Class of 2013

Tre’vell Dixon

HometownBaldwin, LA
High schoolWest St. Mary

Tre'Vell Dixon was actually the first commit for the 2013 class, verbally pledging to NU in January 2012. He decommitted from Nebraska late in the summer and appeared headed elsewhere before recommitting 362 days after his first commitment. He then decommitted, only to recommit again on signing day.

He's back with Nebraska now, though. He played quarterback for West St. Mary High School and is expected to begin his collegiate career at receiver. Defensive back could be an option as well.

ESPN rates Dixon as a four-star player, while 247Sports, Rivals and Scout all rate him as a high three-star. ESPN ranks Dixon as the 278th overall player in the nation and No. 32 athlete. Rivals ranks Dixon as the No. 26 athlete, 247 has him at No. 61, and Scout rates him as the nation’s No. 81 safety. The New Orleans Times-Picayune ranks Dixon as the No. 19 player in Louisiana in its “Nifty 50.”

Dixon's bond with Nebraska assistant Terry Joseph, who replaced Corey Raymond and also is from Louisiana, is presumably one of the key reasons why he was lured back to NU.

Thirty years ago, college option teams wouldn’t have tried to move Dixon from quarterback, because he was so good at it at West St. Mary. He has a legitimate 50-yard arm, too. But he’s tall enough to be a corner or safety in college, and after missing most of the 2012 season with an injury, he’s firmly in the athlete category, though Nebraska lists him at wide receiver. He picked the Huskers (again, and, well, again) after turning down a strong offer list of Houston, TCU, Arizona, Arizona State, Arkansas and Texas A&M. Dixon runs track — 10.8 seconds in the 100 meters — and also played baseball.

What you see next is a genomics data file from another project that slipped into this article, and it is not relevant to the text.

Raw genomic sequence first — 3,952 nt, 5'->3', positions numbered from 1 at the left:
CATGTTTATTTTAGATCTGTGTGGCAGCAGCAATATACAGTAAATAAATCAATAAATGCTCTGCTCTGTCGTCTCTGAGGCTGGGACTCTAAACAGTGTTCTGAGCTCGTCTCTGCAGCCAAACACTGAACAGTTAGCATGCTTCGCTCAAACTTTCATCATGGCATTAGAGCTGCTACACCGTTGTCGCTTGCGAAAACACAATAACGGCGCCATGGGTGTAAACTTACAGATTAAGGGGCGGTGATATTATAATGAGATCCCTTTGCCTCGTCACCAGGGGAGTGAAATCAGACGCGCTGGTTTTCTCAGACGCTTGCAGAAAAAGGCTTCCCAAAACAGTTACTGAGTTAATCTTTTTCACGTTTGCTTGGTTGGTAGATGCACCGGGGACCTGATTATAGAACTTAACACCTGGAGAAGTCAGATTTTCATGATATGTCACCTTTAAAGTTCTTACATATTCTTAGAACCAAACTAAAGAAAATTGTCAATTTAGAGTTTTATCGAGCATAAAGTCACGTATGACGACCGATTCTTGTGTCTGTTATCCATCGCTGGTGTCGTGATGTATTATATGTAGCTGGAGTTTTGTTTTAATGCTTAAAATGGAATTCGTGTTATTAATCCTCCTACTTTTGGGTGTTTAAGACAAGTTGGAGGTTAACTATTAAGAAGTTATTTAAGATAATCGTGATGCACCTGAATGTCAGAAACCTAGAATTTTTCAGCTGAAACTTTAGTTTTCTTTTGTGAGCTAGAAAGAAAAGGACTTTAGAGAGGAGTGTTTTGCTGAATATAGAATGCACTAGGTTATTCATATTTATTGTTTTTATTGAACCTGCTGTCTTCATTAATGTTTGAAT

Our take: Dixon has the same size, speed, frame and upside of 2012 recruit Alonzo Moore, who redshirted and could play on either side of the ball in 2013. Moore and Dixon both run away from defenders, waste little motion when trying to dodge opponents, and seem to have good downfield vision. Dixon might make a good safety, but he seems to be an ideal wide receiver for the Huskers’ offense. In a pinch, too, he could serve as a backup or Wildcat quarterback. Dixon’s arm is good enough to be serviceable at the college level. But his biggest potential is as an open-field guy who can make plays with his speed.

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Lineman, athlete commit to Husker scholarships (
Comeaux Spartans prevail over Wolfpack (
ESPN 300 athlete Dixon lines up visits ( — Subscription required

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Photo Credit: Morgan City Daily-Review

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